After almost a year and a half of crying myself to sleep, Jennifer Lawrence still hasn’t responded to the marriage proposal I broadcast into the digital universe via my review of the first Hunger Games movie back in March of 2012.
I’ve come to terms with it though as I’m fairly confident that she also has no flipping clue who I am, let alone heard of the goofy blog that is Geek Outlaw. Luckily, I’m a professional – in a talentless amateur kind of way – so I ‘m not going to let it affect my ability to perform a review on the second movie installment of The Hunger Games series, Catching Fire.
With that petty rant behind me, it’s time to move on to the meat and potatoes of this post, the review itself. I was fortunate to see the movie opening weekend with none other than the infamous Hot Nerd Girl while we covered the 2013 Long Beach Comic & Horror Con. I use the word fortunate because the 300 mile gap between our places of residence prevents us from lending eggs to each other or seeing movies together on a frequent basis.
For those who have been following me from the bitter beginning, I’m truly sorry. Apologies aside, you may remember The Hunger Games being my first ever in-theater review, during which I spent an inordinate amount of divulging more plot details than your typical current day 30 second trailer. Much has changed since then and no longer do I spend more than a few sentences on story summaries, especially when it comes to a property like The Hunger Games where the only people who haven’t read the books either can’t receive delivery to their home from Amazon, or have devoted their life to the religious cult of burying one’s head in the sand.
That as it may, you can also rest assured there will also be no spoilers… no earth shattering ones anyway. It’s another 180 I’ve done since my first few reviews as my goal is to now try and omit information that could possibly ruin the movie going experience for those three readers who follow me. Granted, I love a great review like the next geek, but some give too much away before the movie, especially when all some people want to know is whether a movie is worth their time and half their weekly earnings to venture out to the theater on their own.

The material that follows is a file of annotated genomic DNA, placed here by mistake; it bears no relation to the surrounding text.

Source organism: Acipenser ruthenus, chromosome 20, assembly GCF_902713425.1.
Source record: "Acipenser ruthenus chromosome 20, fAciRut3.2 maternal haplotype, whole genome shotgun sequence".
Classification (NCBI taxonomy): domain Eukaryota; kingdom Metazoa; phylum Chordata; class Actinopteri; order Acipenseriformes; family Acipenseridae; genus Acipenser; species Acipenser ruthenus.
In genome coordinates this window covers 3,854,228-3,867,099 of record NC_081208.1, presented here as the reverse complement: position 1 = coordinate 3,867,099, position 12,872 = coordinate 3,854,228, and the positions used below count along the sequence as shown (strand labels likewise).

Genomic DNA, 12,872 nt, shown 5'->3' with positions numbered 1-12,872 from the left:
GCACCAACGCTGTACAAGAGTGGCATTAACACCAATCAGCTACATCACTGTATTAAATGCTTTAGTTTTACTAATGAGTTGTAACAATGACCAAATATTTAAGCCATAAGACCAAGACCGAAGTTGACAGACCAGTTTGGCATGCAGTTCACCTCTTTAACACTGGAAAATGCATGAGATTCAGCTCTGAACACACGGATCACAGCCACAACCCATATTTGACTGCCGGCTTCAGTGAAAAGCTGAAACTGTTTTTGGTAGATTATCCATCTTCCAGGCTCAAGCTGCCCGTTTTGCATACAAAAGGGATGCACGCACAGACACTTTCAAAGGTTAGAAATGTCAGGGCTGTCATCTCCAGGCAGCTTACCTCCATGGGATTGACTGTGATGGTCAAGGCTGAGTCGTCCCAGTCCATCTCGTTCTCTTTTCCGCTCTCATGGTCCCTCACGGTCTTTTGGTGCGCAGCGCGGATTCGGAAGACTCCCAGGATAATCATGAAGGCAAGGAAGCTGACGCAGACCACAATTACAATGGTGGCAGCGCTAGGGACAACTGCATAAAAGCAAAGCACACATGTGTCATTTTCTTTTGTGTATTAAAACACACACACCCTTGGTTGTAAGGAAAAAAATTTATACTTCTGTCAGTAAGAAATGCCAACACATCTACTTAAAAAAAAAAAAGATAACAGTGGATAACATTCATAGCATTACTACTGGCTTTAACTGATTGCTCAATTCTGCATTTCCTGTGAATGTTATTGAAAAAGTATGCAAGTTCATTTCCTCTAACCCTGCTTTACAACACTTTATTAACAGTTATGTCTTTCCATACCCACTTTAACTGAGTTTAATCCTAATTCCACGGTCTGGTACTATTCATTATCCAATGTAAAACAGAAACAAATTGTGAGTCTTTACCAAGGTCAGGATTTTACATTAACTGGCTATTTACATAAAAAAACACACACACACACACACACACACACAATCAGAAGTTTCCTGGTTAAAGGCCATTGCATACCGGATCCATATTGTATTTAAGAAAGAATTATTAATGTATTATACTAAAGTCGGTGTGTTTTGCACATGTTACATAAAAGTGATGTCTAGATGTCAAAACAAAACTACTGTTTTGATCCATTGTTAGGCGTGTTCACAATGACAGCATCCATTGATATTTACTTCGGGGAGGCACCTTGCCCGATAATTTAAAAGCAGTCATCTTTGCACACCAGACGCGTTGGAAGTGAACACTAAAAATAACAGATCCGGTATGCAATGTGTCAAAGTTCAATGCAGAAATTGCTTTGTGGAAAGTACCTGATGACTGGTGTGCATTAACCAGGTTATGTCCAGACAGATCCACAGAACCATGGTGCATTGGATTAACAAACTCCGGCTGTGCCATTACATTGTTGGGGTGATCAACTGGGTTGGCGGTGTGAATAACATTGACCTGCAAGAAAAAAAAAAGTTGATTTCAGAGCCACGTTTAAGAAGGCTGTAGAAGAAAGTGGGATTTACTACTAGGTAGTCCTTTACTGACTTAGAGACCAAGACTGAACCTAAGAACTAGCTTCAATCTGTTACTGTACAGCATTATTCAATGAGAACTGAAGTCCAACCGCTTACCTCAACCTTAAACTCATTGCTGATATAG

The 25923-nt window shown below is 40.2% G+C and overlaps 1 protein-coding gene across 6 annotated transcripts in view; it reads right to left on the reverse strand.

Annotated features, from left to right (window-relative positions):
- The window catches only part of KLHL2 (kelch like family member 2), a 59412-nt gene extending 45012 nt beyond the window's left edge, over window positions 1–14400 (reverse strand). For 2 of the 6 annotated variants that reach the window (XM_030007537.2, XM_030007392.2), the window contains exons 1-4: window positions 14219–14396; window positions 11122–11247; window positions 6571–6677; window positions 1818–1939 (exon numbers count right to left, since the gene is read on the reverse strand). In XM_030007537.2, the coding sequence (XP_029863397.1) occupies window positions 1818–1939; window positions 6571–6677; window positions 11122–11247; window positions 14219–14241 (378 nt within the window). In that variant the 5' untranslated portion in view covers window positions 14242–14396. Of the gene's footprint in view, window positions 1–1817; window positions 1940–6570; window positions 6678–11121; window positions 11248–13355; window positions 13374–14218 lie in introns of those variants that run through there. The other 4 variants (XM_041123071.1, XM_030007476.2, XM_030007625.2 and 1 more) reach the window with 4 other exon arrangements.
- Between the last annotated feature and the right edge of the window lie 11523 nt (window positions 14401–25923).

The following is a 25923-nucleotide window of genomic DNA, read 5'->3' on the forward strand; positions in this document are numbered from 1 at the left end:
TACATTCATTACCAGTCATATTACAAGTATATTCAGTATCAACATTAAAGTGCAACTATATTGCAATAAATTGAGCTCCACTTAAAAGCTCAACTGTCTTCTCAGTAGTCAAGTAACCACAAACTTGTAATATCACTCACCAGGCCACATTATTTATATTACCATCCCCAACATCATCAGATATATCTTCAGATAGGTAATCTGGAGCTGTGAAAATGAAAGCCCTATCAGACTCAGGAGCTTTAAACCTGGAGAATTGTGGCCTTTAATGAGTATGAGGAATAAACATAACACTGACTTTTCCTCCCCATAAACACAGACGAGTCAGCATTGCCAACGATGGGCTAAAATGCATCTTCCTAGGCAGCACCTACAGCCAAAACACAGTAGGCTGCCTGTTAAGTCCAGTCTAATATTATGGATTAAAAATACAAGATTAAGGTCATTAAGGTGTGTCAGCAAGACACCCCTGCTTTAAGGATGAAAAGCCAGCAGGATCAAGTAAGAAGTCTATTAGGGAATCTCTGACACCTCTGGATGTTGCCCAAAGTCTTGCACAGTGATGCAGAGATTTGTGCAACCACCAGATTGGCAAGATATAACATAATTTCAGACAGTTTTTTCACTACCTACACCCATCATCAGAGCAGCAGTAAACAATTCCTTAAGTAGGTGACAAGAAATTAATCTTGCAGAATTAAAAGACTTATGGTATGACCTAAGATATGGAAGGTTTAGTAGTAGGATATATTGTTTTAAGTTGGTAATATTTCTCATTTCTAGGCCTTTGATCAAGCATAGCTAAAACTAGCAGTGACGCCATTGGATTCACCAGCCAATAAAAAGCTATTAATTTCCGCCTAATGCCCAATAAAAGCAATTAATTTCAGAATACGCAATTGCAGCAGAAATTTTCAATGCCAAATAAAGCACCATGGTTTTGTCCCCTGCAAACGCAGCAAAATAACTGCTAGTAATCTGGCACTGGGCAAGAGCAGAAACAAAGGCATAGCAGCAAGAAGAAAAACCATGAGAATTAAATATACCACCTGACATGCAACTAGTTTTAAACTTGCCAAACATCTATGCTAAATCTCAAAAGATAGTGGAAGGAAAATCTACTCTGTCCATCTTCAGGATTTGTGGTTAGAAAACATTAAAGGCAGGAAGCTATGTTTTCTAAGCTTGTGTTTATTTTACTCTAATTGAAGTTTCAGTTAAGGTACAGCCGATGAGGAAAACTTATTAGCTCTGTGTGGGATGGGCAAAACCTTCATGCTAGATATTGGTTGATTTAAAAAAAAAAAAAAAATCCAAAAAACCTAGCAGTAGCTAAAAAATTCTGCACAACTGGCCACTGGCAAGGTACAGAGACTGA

To be as brief as humanly possible, Catching Fire picks up right where The Hunger Games left off. District 12 victors of the 74th Hunger Games, Katniss Everdeen (Jennifer Lawrence) and Peeta Malark (Josh Hutcherson) are finding their new post-games life not as cushy as past victors have had it. Mind you, it’s a direct result of Katniss’ evoking the brave berry loophole, which she used to do what has never been done before; allow two players to survive the games. That, and be the first Panem girl to date a guy shorter than herself.
The defiant act is the beginning of an uprising, a shard of hope to the suppressed districts that there may be a way to break away from The Capital’s unruly hand. All of this in turn puts the dynamic-two-o on President Snow’s (Donald Sutherland) naughty list going into the holiday season. The Capitol’s bad Santa is none too happy that Ms. Everdeen is a beacon of courage for others to revolt against the current balance of power. The traditional Victor’s Tour for the District 12 champs quickly turns into a series of pit-stops amongst that only empower the downtrodden districts to voice their displeasure even further.
To keep things in check, Snow rigs the 75th Hunger Games (aka the Quarter Quell) to bring Katniss back for another go at the crown of killing. In an attempt to make sure all is done right, Mr. President conspires with new Gameskeeper Plutarch Heavensbee (Philip Seymour Hoffman) to send a message that there is a price to pay for flipping the bird to The Capital. Not only does the event offer the hope of extinguishing the flame of hoe Katniss represents, but even her success would come at the expense of killing all of the favorite victors of the past, which he figures will scar the young rebels PR image. It’s the equivalent of hitting two Mockingjays with one stone.